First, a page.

Article number:
Affiliations:
Database:
סקופוס
Publication Type:
מאמר
;
.
Language:
אנגלית
Editors' remarks:
ID:
21835
Last updated date:
02/03/2022 17:27
Creation date:
16/04/2018 23:47
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Scientific Publication
Pollen Source Effects on Fruit and Seed Traits of Jatropha curcas L.—A Renewable Biodiesel Feedstock
7
Samocha, Y., Department of Plant Sciences, George S. Wise Faculty of Life Sciences, Tel-Aviv University, Tel-Aviv, Israel, Department of Agronomy and Natural Resources, Institute of Plant Sciences, Agricultural Research Organization, the Volcani Center, P.O. Box 6, Bet Dagan, Israel
Eisikowitch, D., Department of Plant Sciences, George S. Wise Faculty of Life Sciences, Tel-Aviv University, Tel-Aviv, Israel
Vaknin, Y., Department of Agronomy and Natural Resources, Institute of Plant Sciences, Agricultural Research Organization, the Volcani Center, P.O. Box 6, Bet Dagan, Israel
Pollen Source Effects on Fruit and Seed Traits of Jatropha curcas L.—A Renewable Biodiesel Feedstock
The effects of the pollen source on fruit and seed traits of Jatropha curcas and on potential biodiesel traits were investigated using analysis of breeding system and reciprocal pollination of various genotypes. The field experiments were carried out under Mediterranean conditions in Bet-Dagan, Israel. The breeding system was investigated by comparison of self-pollination with cross, open, and spontaneous self-pollination. Self-pollination, compared with cross-pollination, resulted in significantly lower levels of seed weight, oil concentration, oil content, and linoleic acid concentration in the seed-oil and with higher concentration of oleic acid. These seed traits were measured by near infrared reflectance spectroscopy (NIRS) as previously calibrated for J. curcas. Spontaneous self-pollination resulted in extremely low fruit and seed sets, and apomixis was totally absent. Pollen source effects were investigated by reciprocal pollination of selected genotypes; ‘Ethiopia,’ ‘Niger,’ and ‘Suriname’ both receiving and donating pollen. In addition, the genotype Brazil was used only as pollen source for the above mentioned genotypes. We found that most seed and oil traits were determined by the pollen recipient regardless of the type of pollen source. Additionally, when pollinated with Brazil, Ethiopia resulted in lower seed set, Niger resulted in higher content of seed protein and lower concentration of stearic acid in the seed oil, and Suriname resulted in higher concentration of linoleic acid and lower concentration of oleic acid. We suggest that enhancement of oil yield and oil quality in future plantations should be based either on a single elite genotype with nondetrimental self-pollination traits or on several elite genotypes with improved compatibility both as pollen sources and pollen recipients. © 2014, Springer Science+Business Media New York.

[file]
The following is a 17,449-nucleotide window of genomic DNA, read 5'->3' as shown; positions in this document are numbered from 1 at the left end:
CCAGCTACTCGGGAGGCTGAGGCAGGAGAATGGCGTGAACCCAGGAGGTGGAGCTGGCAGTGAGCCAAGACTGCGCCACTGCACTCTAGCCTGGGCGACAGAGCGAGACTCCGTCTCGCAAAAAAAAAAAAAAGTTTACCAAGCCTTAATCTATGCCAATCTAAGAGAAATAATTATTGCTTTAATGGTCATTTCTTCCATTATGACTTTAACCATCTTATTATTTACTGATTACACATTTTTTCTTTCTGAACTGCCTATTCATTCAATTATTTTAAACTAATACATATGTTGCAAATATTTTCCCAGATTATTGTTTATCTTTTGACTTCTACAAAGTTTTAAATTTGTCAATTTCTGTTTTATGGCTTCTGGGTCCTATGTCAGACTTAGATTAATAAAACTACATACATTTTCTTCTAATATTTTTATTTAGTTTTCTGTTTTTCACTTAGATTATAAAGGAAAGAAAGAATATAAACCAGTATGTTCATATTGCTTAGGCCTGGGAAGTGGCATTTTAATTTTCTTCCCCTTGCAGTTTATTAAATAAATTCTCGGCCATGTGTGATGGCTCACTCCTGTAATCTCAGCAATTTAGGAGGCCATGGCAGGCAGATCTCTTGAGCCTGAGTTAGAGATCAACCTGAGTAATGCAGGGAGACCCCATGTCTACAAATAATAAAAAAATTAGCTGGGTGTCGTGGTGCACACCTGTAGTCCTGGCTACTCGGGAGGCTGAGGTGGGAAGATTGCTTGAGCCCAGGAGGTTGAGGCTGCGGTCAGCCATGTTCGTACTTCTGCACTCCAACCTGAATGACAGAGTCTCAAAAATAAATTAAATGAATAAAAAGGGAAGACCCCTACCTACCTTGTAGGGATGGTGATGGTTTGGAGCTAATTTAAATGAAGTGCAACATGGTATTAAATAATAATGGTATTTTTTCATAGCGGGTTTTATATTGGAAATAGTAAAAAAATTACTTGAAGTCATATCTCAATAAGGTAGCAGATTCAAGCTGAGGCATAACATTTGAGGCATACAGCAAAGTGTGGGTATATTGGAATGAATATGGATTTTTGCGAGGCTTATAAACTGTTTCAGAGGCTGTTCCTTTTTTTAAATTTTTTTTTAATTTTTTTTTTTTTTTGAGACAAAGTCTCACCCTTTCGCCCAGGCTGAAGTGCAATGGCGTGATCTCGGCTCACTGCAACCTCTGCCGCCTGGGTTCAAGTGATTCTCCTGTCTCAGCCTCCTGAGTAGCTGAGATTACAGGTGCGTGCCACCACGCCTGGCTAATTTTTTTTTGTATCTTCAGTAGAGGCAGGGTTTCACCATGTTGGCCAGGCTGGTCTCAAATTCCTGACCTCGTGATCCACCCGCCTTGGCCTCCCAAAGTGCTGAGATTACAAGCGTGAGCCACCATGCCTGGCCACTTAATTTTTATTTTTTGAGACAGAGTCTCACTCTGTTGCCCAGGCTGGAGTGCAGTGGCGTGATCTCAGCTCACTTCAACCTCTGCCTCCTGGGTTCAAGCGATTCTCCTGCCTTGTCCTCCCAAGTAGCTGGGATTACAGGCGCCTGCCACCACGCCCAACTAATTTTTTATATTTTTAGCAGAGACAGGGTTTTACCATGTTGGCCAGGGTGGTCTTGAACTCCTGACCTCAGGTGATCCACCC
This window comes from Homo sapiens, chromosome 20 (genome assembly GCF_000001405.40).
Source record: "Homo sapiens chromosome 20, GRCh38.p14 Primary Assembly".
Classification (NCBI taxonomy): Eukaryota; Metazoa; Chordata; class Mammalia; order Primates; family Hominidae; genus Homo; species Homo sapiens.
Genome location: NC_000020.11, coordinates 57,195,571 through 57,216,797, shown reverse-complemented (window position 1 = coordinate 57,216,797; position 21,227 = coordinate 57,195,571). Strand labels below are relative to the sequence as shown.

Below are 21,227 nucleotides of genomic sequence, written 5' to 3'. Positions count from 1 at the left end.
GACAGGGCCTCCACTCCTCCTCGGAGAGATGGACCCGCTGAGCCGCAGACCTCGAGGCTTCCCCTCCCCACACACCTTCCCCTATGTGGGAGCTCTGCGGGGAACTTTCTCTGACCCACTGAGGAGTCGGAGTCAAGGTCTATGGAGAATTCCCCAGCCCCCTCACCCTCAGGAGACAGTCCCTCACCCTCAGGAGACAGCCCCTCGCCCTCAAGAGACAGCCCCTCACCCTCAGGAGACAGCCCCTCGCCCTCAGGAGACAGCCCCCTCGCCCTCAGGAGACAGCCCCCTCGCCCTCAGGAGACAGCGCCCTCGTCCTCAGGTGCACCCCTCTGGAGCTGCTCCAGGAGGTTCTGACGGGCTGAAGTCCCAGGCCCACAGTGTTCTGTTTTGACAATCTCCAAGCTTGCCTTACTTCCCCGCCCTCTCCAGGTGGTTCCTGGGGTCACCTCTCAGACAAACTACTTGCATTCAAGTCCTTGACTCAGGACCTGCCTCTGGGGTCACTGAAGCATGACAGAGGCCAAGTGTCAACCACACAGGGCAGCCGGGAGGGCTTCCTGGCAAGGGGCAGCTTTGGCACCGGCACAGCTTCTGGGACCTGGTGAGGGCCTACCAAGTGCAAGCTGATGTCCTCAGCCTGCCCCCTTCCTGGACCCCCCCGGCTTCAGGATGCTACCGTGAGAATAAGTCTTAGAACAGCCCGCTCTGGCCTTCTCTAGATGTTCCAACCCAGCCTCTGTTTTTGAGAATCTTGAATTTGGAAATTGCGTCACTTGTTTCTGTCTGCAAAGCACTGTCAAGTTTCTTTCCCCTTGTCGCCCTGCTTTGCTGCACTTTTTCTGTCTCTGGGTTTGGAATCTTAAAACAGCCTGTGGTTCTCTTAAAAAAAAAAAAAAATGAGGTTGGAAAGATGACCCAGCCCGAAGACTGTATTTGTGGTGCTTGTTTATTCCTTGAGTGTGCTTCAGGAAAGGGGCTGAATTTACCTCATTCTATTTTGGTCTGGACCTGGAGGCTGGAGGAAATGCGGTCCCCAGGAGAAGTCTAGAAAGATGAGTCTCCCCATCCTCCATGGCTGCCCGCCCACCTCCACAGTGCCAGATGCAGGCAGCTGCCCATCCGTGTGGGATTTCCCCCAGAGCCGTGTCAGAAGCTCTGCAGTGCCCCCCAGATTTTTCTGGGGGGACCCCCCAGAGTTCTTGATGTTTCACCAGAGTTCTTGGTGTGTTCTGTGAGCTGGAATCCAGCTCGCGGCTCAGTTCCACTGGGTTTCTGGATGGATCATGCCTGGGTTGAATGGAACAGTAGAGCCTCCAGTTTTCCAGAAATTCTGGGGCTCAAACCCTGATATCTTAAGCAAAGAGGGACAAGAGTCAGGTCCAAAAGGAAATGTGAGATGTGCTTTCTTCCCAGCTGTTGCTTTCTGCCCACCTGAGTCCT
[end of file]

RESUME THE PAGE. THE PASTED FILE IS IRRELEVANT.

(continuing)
Scientific Publication